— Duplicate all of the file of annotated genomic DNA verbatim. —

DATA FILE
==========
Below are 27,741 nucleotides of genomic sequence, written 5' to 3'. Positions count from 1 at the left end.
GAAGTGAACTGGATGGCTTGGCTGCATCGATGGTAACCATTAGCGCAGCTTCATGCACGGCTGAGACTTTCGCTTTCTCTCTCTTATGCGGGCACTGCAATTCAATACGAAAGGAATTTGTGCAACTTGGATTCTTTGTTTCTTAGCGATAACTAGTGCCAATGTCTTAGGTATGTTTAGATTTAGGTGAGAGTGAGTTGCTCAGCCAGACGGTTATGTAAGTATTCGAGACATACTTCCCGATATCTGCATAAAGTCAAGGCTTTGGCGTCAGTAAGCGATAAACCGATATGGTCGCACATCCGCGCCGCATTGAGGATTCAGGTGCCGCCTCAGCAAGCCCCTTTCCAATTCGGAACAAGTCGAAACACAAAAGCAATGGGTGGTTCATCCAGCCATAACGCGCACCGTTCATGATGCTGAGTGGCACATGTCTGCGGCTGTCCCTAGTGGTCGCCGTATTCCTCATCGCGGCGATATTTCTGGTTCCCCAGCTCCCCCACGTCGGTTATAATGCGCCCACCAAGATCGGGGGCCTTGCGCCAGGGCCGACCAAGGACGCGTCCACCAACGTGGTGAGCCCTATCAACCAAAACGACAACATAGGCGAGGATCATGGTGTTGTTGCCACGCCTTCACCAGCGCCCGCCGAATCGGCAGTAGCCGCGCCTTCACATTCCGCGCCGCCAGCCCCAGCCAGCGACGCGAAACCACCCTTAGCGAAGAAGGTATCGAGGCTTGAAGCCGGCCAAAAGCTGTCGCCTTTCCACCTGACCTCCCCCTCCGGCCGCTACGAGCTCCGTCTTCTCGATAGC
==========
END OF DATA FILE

Below are 27,741 nucleotides of genomic sequence, written 5' to 3'. Positions count from 1 at the left end.
GAAGTGAACTGGATGGCTTGGCTGCATCGATGGTAACCATTAGCGCAGCTTCATGCACGGCTGAGACTTTCGCTTTCTCTCTCTTATGCGGGCACTGCAATTCAATACGAAAGGAATTTGTGCAACTTGGATTCTTTGTTTCTTAGCGATAACTAGTGCCAATGTCTTAGGTATGTTTAGATTTAGGTGAGAGTGAGTTGCTCAGCCAGACGGTTATGTAAGTATTCGAGACATACTTCCCGATATCTGCATAAAGTCAAGGCTTTGGCGTCAGTAAGCGATAAACCGATATGGTCGCACATCCGCGCCGCATTGAGGATTCAGGTGCCGCCTCAGCAAGCCCCTTTCCAATTCGGAACAAGTCGAAACACAAAAGCAATGGGTGGTTCATCCAGCCATAACGCGCACCGTTCATGATGCTGAGTGGCACATGTCTGCGGCTGTCCCTAGTGGTCGCCGTATTCCTCATCGCGGCGATATTTCTGGTTCCCCAGCTCCCCCACGTCGGTTATAATGCGCCCACCAAGATCGGGGGCCTTGCGCCAGGGCCGACCAAGGACGCGTCCACCAACGTGGTGAGCCCTATCAACCAAAACGACAACATAGGCGAGGATCATGGTGTTGTTGCCACGCCTTCACCAGCGCCCGCCGAATCGGCAGTAGCCGCGCCTTCACATTCCGCGCCGCCAGCCCCAGCCAGCGACGCGAAACCACCCTTAGCGAAGAAGGTATCGAGGCTTGAAGCCGGCCAAAAGCTGTCGCCTTTCCACCTGACCTCCCCCTCCGGCCGCTACGAGCTCCGTCTTCTCGATAGC